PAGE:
Anybody can go to the mountains and suffer! The real key to having a fun day out is being able to stay as comfortable for as long as possible. Getting a system of layering and clothing to maximise your comfort is a fundamental part of going climbing in Winter. Even with modern materials, switching from breaking trail through deep snow one minute, to standing still for long periods the next- will test any layering system to it’s limits. Whilst winter clothing isn’t a ‘one size fits all’ solution, below is a system that has worked well for me and should work for most people.
Let’s look at what kit to take when going for a day’s Winter Climbing. We’ll focus on clothing systems before looking at other kit.
These are a vital part of your winter layering. Something warm that wicks away moisture is key. Merino wool or Merino Wool blends are popular. The Patagonia Capilene Air baselayers are excellent as are the Rab Forge layers . I often wear a warmer, Polartec Powerstretch set of thermal trousers on colder days.
Anything cotton based really needs to be avoided.
On really wet days when we start off in the rain, I may wear a light base layer and carry a warmer one to change into when we gear up for climbing.
I often wear a light mid-layer for walking in to the mountain when the weather is dry (otherwise I’ll just wear a baselayer and my Waterproof shell on top). This is usually something light and breathable ( also wind resistant can be nice). The Patagonia Houdini windshirt is good as is the Rab Nexus Jacket. Alternatively, any light fleece type layer will also be fine. You’ll get surprisingly warm on the walk in, even on cold days so this layer shouldn’t be super cosy!
This is one of the most important pieces of kit for Winter Climbing- your amour keeping you protected from the elements.
Having tried multiple jackets and materials over the years, I always come back to GoreTex which I think does the best job overall.
Features that make a massive difference are: A good hood with a wired peak that easily goes over your helmet and other layers and zips up nice and snug, wide cuffs that you can easily put gloves on underneath and close with gloves on, a large pocket or two that sits above the waist that you can put snacks, map, gloves in.
The Rab Latok is great for burly days and the Rab Latok Alpine or Kangri, whilst lighter, also good. The Mountain Equipment Tupilak is also great.
Again, another part of your armor to protect you from the elements. On any day other than sunny, blue bird days, I tend to wear these all day, even at the start of the day. Again, GoreTex is my go to. Some features that are really helpful for winter are:
- Braces or a high waist/bib design- these stop the back of the trouser getting pushed down and a cold spot developing at the lower back which is most unpleasant!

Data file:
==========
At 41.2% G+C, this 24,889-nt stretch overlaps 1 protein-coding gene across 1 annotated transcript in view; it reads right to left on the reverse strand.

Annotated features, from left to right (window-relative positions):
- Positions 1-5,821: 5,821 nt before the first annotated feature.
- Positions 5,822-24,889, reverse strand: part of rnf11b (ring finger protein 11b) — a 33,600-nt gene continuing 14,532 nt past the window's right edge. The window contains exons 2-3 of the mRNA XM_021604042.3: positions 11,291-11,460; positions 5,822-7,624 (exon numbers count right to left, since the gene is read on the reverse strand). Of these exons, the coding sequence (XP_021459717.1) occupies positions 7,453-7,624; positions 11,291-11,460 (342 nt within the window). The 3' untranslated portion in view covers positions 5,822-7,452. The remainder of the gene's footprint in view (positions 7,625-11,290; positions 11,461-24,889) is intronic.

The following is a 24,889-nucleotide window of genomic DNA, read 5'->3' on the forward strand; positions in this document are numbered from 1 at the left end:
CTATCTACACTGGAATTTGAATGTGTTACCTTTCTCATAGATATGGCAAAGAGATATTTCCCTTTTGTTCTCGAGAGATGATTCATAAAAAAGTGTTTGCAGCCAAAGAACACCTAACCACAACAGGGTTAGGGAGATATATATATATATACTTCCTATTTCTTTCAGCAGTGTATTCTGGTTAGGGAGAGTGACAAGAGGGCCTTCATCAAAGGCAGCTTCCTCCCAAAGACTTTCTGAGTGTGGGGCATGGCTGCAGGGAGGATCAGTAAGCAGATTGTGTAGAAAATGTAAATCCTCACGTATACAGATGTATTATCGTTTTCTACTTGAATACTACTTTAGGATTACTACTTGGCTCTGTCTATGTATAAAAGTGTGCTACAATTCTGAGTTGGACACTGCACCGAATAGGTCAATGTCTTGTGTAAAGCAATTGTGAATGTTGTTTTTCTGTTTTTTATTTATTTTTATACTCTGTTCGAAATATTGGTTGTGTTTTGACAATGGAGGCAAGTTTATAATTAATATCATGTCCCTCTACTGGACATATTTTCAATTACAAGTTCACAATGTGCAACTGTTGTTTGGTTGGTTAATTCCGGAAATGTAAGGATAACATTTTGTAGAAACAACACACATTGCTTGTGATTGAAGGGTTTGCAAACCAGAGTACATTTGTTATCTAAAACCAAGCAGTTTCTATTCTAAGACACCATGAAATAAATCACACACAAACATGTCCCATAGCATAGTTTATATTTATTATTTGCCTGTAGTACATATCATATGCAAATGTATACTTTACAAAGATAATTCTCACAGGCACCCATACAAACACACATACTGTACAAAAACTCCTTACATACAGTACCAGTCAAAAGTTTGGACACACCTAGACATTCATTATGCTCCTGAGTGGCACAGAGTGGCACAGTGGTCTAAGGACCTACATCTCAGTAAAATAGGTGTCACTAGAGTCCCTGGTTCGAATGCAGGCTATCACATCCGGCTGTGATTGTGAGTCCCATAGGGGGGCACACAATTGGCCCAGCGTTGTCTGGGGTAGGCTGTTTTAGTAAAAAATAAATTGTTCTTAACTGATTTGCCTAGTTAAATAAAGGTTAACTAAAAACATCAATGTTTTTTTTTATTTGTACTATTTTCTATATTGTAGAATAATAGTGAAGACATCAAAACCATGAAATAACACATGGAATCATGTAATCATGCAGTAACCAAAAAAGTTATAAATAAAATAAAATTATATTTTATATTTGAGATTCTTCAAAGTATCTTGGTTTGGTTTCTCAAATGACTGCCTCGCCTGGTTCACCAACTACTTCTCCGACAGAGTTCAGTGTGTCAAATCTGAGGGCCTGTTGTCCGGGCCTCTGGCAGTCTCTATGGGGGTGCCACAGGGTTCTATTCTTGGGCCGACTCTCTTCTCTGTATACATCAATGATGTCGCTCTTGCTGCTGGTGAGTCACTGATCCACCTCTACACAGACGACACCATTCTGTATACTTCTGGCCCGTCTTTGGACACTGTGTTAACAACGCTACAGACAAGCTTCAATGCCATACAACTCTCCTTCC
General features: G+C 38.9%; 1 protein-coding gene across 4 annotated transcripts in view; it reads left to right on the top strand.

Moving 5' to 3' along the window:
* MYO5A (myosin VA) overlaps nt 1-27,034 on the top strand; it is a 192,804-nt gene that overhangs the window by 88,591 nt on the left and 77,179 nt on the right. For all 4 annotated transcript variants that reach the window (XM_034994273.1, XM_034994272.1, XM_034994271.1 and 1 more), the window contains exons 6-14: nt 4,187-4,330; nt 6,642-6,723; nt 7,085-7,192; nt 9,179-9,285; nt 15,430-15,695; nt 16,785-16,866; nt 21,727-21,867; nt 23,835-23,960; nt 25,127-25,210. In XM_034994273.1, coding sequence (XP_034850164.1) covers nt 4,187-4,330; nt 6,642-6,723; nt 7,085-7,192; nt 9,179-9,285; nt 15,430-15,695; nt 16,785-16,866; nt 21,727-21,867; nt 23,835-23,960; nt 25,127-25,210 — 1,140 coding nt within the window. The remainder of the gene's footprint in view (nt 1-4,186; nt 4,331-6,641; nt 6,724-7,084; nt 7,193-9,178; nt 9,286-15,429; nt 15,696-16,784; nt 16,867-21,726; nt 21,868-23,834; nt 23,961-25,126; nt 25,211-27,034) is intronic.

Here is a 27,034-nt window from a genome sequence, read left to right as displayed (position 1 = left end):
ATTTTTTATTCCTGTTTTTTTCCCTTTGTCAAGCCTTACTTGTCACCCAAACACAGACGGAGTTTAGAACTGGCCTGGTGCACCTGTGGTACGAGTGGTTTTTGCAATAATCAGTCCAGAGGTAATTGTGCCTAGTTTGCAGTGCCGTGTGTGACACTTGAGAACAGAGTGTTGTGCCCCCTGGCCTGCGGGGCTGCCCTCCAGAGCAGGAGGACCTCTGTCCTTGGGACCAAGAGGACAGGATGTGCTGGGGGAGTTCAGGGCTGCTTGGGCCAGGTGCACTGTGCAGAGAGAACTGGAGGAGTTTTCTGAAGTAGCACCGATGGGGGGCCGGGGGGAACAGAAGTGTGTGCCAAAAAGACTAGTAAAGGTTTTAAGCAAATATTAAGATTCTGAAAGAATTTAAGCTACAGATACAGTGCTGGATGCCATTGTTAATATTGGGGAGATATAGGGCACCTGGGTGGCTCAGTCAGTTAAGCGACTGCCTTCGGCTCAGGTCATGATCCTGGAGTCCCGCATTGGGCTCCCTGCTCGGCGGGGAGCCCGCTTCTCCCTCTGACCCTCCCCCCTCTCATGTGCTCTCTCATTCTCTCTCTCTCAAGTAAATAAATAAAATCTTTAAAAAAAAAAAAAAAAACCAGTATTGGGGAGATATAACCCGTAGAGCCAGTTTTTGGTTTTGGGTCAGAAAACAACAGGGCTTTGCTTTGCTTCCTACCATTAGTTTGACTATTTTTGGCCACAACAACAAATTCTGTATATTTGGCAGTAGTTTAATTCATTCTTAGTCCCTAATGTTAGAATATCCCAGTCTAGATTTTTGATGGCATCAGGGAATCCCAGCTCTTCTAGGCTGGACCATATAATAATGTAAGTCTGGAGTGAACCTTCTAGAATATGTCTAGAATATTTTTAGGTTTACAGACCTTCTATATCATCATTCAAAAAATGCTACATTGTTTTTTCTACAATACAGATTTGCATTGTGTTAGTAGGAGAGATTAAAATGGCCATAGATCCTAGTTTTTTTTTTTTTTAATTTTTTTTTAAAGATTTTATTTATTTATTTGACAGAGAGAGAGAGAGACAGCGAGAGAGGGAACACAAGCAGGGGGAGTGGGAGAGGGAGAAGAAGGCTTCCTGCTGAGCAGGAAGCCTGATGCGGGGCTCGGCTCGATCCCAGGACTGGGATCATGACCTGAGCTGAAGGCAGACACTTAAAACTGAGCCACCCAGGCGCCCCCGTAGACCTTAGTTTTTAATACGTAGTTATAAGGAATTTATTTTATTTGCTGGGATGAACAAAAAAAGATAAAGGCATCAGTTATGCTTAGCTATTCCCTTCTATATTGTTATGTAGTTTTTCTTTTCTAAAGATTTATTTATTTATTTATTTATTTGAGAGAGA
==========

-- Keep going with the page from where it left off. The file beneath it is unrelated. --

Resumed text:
- Kick patches- these are often Kevlar based patches on the inner part of the lower leg and reduce the chance of the trousers ripping if caught by a crampon.
- Side zips/vents- helpful to cool down on a warm walk in!
Another essential piece of kit, this is your go to layer when things get wild or cold or we become more stationary.
This layer goes on top of everything- including your waterproof shell. Therefore, it’s best to made of synthetic material (Primaloft is good) rather than down, which will lose it’s insulating properties if wet (even Hydrophobic down has it’s limits). If standing on a cold belay stance, this is when this layer comes out my bag and can make a massive difference to enjoyment of the day! The Mountain Equipment Fitzroy and Rab Alpine Generator are great belay jackets.
There is no such thing as the perfect glove so choosing multiple pairs to do specific jobs is the way to go. I’ll carry at least 3 pairs of gloves, sometimes more depending on how wet the weather is.
1 light pair for the walk in- these are almost ‘disposable’ in that once I’m ready to gear for climbing, these get put in the bag and left.
1 pair for climbing in. A balance between dexterity and warmth is key. Too warm and they’ll be too bulky resulting in you dropping kit or taking them off to do tasks (resulting in colder hands!).
1 pair for swapping into at the end of the climb. Can be warmer as usually, the most fiddly thing I’ll be doing is using a compass
(I may add an extra pair or 2 of climbing gloves on very wet days. For days where I ‘ll be standing around for a while I may use a pair of warm ‘belay mitts’ which use when belaying and then swap to a climbing glove.)
A simple woollen beanie is great but make sure it can fit underneath a helmet. Avoid pompoms and the like. It may be worth carrying a spare hat in very wet conditions.
Rab Equipment are the official brand partners of the Association of Mountaineering Instructors (AMI), hence you’ll see lots of Rab kit quoted as examples. I don’t receive this kit for free or have any marketing affiliations with Rab so any recommendations are made from using the kit on the hill. There are many other brands- for example Mountain Equipment, Montane, Patagonia, Arc’teryx which make equally good kit. Examples of each piece of clothing are given to show you the type of layer that works- there are plenty options available so don’t feel these are the only ones to buy.